Most charitable donations are made by middle-class individuals, not by billionaires or charitable foundations. And as we all know, the middle class is stretched, with families living from paycheck to paycheck. If you ask people to make a donation today, you’re asking them to pull money from the same account they use to make rent, or pay the mortgage. It’s easy to see why they might be reluctant to do that.
That’s one of the reasons why I like the idea of food pantries, or even turning art into social justice: they’re ways of changing the mental bucket that donations come out of. Spending money on food is something you’re going to do anyway, and once you’ve bought that food, it’s up to you how you’re going to use it. Art is a sunk cost, and it’s not something you’d normally consider using to make rent.
As blood banks have known for decades, there’s a lot of natural generosity in people. Give them the right opportunity, in the right context, and most people are more than happy to give. It’s just that day-to-day budget money is generally the last thing they feel comfortable giving up.
So if you want to be able to get money from people, try to raise that money in a context where people are primed to spend, or where they have access to a new pool or stream of money, one which hasn’t already found its way into day-to-day life. Restaurants are one area people are used to spending money, especially expensive restaurants: people who would never dream of spending $50 on a bottle of wine in a wine store will happily do so in a restaurant, which implies that at some level the value of a dollar is degraded in that context.
Casinos are another obvious place to strike: the way that they convert cash into chips is just one of many ways they seek to make money seem unreal, divorced from quotidian reality. Luxury-goods stores love to site themselves inside casinos because people spend more freely there; there must be some way that charities can similarly benefit from Vegas tourists’ famously free-spending ways, both inside the casinos and in neighboring strip clubs and other attractions.
Then there are what financial types like to call “liquidity events”: selling your house at a profit, inheriting a bunch of cash, selling your stake in a company, moving to a much better-paid job, all those kind of things. Such events are an incredibly brief window of opportunity for charities, because they take place just before the hedonic treadmill starts speeding up. It won’t take long for that raise to get spent, or for that lump of cash to become part of some kind of long-term savings plan. But for a few days, it’s a windfall, a time when people might think that they don’t need to keep all of it for themselves, and might want to share some of it with the less fortunate.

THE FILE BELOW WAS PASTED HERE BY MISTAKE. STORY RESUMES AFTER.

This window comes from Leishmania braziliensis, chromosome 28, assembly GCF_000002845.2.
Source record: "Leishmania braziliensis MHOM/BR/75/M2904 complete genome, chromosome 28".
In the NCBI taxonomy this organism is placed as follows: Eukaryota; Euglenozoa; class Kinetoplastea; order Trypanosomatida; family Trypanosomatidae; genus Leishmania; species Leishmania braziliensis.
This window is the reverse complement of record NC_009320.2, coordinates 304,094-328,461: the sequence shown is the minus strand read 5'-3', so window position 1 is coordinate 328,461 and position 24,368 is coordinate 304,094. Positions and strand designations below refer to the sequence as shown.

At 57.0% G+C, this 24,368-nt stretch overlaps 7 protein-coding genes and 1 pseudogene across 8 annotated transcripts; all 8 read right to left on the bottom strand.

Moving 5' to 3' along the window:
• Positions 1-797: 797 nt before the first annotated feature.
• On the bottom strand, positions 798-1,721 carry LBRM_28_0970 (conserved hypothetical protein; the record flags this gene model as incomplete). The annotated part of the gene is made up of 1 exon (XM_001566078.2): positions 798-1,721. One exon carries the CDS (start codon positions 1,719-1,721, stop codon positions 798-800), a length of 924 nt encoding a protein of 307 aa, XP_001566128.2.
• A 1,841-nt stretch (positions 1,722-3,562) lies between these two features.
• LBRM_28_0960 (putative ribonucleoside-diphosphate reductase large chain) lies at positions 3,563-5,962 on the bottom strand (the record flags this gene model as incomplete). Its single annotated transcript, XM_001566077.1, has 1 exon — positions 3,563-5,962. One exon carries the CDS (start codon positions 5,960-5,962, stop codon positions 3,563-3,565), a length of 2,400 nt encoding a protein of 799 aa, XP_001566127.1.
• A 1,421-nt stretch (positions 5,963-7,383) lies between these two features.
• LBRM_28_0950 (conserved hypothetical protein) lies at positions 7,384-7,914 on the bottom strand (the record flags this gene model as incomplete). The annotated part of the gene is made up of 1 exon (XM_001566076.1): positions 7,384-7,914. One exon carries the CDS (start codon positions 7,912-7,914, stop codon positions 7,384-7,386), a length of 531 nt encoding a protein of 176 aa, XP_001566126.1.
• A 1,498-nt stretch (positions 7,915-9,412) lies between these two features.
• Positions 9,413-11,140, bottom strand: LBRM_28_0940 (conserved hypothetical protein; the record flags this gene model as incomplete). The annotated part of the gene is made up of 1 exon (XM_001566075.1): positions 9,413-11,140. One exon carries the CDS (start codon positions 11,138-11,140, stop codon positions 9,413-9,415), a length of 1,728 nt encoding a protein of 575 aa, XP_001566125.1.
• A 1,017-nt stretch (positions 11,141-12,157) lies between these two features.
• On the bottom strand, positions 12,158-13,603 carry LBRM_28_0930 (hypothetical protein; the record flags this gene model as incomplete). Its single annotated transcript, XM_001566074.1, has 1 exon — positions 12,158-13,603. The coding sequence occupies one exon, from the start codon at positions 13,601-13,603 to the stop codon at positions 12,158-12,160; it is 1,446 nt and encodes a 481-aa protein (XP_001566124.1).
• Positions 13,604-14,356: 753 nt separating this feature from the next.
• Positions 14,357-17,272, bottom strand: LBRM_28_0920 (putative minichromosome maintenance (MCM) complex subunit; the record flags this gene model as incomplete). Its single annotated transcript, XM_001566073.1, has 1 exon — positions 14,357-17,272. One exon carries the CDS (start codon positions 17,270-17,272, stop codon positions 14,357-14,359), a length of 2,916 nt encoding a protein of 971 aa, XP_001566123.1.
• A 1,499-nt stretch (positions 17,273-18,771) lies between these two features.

Those days are a great time to lock in some kind of commitment device. Take some of that lump sum and give it to charity, or at least move it over to a donor-advised fund. Take some of that raise, and allocate it straight to people who need it (or, again, set up a recurring transfer into that DAF). Once you start giving a certain amount of each paycheck to charity, then at that point it becomes the default: you need to make an active decision to stop giving. And if you never had that money to spend, then the hedonic treadmill simply never had the opportunity to speed up that fast.
If I had an entrepreneurial streak, I’d try to come up with some way of adding an extra line, below the tip line, on restaurant receipts, where patrons could donate a sum of their choice to a charity of the restaurant’s choice. Those diners are probably already spending quite a lot of money, there’s a good chance that they’re drunk and happy and feeling generous, and given the opportunity to give then and there, many of them will seize it. Or perhaps the big payments processors could implement this kind of functionality themselves. Either way, it seems like it could raise a lot of money at very low cost. Anybody wanna try?